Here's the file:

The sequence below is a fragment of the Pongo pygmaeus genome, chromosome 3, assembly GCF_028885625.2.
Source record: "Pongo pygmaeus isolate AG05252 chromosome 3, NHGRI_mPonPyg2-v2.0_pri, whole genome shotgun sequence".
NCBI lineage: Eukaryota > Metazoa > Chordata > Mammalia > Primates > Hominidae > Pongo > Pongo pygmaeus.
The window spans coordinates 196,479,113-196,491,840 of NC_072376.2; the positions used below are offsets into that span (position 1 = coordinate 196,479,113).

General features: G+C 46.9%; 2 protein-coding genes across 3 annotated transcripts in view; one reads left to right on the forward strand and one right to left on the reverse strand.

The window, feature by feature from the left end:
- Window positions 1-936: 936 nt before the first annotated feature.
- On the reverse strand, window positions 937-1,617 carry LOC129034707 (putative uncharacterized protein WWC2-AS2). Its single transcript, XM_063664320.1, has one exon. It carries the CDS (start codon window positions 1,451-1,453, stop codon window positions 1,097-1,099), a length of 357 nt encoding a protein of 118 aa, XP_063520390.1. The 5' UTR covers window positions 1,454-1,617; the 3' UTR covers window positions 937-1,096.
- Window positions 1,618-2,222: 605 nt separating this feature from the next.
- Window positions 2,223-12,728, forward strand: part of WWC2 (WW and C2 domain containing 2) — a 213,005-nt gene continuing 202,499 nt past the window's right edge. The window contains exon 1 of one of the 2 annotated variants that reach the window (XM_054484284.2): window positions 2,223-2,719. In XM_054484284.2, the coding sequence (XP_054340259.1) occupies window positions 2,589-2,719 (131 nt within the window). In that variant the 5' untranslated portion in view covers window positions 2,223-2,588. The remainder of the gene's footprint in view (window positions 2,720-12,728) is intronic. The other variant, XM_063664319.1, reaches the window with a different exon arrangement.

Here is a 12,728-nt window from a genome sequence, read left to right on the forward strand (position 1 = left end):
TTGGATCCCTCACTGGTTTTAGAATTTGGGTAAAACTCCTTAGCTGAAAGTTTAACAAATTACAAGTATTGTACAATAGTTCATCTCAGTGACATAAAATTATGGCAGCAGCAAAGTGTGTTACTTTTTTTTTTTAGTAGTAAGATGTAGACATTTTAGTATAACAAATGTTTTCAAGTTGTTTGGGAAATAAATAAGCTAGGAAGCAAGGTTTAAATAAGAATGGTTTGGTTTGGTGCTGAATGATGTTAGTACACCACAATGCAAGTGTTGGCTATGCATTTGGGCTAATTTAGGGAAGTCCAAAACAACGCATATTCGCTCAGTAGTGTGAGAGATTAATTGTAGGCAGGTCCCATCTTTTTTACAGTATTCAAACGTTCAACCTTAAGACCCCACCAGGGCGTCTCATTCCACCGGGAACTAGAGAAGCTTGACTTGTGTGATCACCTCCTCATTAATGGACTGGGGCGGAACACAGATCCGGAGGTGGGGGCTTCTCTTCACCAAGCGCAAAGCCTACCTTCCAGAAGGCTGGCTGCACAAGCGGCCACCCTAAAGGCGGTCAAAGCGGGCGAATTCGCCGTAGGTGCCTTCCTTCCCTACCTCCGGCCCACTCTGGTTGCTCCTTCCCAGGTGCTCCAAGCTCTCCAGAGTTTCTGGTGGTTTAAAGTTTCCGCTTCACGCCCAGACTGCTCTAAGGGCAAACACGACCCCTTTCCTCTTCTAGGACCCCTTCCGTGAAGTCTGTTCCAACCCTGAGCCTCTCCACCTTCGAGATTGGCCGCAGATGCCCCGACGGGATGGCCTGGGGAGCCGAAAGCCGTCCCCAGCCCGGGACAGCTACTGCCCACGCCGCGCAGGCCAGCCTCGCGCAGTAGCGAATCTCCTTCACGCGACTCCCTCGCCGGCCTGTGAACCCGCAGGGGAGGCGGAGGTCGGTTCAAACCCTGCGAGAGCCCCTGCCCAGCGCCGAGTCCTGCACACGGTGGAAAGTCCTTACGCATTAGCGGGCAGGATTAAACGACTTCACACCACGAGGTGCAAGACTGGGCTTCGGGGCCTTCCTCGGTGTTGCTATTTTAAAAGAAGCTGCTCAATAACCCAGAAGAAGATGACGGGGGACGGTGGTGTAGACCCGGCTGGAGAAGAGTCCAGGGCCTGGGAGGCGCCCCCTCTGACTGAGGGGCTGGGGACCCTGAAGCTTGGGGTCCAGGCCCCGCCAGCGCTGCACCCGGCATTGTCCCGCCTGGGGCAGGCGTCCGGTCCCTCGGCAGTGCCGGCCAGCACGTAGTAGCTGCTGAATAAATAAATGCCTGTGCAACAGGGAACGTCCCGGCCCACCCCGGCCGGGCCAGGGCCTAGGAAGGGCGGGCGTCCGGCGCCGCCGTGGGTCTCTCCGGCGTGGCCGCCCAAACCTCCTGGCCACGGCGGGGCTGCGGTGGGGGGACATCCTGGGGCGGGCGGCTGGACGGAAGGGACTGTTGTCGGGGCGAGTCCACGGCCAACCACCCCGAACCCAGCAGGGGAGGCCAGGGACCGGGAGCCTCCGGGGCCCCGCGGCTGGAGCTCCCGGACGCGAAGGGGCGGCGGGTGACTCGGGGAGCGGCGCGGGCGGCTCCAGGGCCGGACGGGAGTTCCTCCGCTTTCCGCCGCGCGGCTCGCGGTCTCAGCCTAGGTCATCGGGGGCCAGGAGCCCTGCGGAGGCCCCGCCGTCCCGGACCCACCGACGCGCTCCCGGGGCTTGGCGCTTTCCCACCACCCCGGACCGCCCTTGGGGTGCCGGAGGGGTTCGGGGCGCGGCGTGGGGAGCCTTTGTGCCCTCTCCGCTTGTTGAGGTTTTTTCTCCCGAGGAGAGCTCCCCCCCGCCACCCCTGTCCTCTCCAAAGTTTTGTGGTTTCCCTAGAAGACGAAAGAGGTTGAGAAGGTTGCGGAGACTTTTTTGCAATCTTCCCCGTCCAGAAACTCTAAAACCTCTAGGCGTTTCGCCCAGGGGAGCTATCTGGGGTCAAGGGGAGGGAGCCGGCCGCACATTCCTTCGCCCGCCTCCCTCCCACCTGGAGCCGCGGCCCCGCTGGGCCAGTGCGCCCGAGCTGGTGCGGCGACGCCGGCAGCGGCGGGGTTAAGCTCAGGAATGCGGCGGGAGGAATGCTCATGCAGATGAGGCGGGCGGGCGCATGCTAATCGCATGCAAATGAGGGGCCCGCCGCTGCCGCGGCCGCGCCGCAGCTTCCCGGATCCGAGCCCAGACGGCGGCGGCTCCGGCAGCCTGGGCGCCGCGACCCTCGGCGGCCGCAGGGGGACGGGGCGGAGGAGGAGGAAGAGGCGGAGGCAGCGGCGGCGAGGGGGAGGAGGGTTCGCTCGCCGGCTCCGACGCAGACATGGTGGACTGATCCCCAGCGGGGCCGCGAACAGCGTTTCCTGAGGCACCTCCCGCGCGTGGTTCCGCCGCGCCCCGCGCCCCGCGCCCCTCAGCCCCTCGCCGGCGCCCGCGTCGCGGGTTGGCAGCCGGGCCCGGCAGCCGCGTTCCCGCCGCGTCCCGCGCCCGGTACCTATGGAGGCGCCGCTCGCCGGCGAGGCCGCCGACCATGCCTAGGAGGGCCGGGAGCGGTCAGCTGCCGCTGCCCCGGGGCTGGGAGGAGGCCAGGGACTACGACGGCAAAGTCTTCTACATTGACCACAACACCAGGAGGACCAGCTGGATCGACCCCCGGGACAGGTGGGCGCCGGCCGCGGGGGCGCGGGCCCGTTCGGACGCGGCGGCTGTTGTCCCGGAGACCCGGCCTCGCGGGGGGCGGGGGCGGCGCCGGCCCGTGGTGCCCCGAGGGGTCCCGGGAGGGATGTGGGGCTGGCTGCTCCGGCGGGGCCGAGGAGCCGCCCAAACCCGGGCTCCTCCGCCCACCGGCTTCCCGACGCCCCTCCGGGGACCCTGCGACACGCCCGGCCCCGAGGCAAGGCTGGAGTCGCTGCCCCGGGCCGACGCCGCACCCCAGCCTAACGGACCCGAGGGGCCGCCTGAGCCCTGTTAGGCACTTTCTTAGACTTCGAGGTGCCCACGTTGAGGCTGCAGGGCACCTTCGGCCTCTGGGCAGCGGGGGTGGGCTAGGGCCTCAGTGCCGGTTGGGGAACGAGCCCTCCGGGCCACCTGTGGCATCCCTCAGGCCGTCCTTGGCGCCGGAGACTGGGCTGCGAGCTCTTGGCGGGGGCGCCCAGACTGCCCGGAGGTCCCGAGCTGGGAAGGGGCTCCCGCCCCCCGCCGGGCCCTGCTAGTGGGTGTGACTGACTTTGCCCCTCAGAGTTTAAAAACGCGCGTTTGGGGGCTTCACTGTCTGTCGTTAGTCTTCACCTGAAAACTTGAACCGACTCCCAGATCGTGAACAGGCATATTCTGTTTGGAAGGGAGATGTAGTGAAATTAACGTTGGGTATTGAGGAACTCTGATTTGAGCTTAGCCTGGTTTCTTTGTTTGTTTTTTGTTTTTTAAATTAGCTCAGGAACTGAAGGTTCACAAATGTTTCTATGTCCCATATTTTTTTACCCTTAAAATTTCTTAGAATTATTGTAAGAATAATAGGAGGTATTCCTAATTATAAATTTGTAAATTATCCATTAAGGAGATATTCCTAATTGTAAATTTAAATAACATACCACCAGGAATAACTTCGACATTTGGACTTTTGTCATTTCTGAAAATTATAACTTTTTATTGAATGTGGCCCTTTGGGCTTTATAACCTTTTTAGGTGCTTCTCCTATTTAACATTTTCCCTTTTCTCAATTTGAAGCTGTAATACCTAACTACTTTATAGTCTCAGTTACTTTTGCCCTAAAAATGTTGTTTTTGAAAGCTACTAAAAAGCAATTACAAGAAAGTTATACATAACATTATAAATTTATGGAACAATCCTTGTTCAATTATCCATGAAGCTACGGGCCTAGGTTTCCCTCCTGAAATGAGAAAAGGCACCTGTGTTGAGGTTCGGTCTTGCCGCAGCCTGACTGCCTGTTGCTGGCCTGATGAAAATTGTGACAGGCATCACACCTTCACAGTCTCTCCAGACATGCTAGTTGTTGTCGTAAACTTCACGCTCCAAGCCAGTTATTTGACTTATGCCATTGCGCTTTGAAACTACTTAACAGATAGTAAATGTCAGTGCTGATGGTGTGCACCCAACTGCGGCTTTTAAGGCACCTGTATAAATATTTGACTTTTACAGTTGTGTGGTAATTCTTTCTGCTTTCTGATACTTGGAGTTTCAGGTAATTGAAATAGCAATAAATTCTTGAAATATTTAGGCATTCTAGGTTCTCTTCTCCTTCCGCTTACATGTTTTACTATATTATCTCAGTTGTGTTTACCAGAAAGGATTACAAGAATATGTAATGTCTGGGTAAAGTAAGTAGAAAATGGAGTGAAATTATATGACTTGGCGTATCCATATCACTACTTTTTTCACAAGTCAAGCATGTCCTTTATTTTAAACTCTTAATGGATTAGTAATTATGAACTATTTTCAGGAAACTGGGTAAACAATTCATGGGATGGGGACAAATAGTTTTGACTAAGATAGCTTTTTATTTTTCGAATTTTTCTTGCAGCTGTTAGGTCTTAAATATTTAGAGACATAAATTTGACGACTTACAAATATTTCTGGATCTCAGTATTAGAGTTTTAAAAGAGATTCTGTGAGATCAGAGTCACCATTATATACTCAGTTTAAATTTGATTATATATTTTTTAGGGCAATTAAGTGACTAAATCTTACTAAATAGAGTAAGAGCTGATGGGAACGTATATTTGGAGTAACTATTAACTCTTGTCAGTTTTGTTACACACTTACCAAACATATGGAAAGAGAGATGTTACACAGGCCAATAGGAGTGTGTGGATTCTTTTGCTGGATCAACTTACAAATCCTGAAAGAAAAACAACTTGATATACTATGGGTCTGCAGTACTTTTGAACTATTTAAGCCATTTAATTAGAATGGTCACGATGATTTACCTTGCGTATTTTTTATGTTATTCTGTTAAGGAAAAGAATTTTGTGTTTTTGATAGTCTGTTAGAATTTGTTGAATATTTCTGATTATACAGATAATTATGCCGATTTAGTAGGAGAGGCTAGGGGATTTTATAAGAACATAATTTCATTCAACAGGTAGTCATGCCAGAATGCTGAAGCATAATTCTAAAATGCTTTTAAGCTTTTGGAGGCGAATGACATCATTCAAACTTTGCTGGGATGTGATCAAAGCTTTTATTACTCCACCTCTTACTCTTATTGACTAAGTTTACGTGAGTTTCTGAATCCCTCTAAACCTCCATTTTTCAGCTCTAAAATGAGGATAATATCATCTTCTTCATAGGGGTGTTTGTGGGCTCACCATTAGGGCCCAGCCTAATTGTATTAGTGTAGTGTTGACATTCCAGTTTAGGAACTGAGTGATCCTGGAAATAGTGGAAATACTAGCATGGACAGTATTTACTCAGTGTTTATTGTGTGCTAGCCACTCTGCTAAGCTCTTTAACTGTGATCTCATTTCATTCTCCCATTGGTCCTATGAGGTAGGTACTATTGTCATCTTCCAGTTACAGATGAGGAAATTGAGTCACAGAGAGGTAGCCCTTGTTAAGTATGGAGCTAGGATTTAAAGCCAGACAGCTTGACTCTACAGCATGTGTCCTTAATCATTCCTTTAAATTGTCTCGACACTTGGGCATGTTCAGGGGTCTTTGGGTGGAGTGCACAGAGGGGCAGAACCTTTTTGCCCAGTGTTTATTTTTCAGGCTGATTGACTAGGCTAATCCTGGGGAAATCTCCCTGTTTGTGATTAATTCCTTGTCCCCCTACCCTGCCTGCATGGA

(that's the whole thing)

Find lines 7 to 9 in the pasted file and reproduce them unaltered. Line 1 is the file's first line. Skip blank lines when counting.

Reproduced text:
- Window positions 1-936: 936 nt before the first annotated feature.
- On the reverse strand, window positions 937-1,617 carry LOC129034707 (putative uncharacterized protein WWC2-AS2). Its single transcript, XM_063664320.1, has one exon. It carries the CDS (start codon window positions 1,451-1,453, stop codon window positions 1,097-1,099), a length of 357 nt encoding a protein of 118 aa, XP_063520390.1. The 5' UTR covers window positions 1,454-1,617; the 3' UTR covers window positions 937-1,096.
- Window positions 1,618-2,222: 605 nt separating this feature from the next.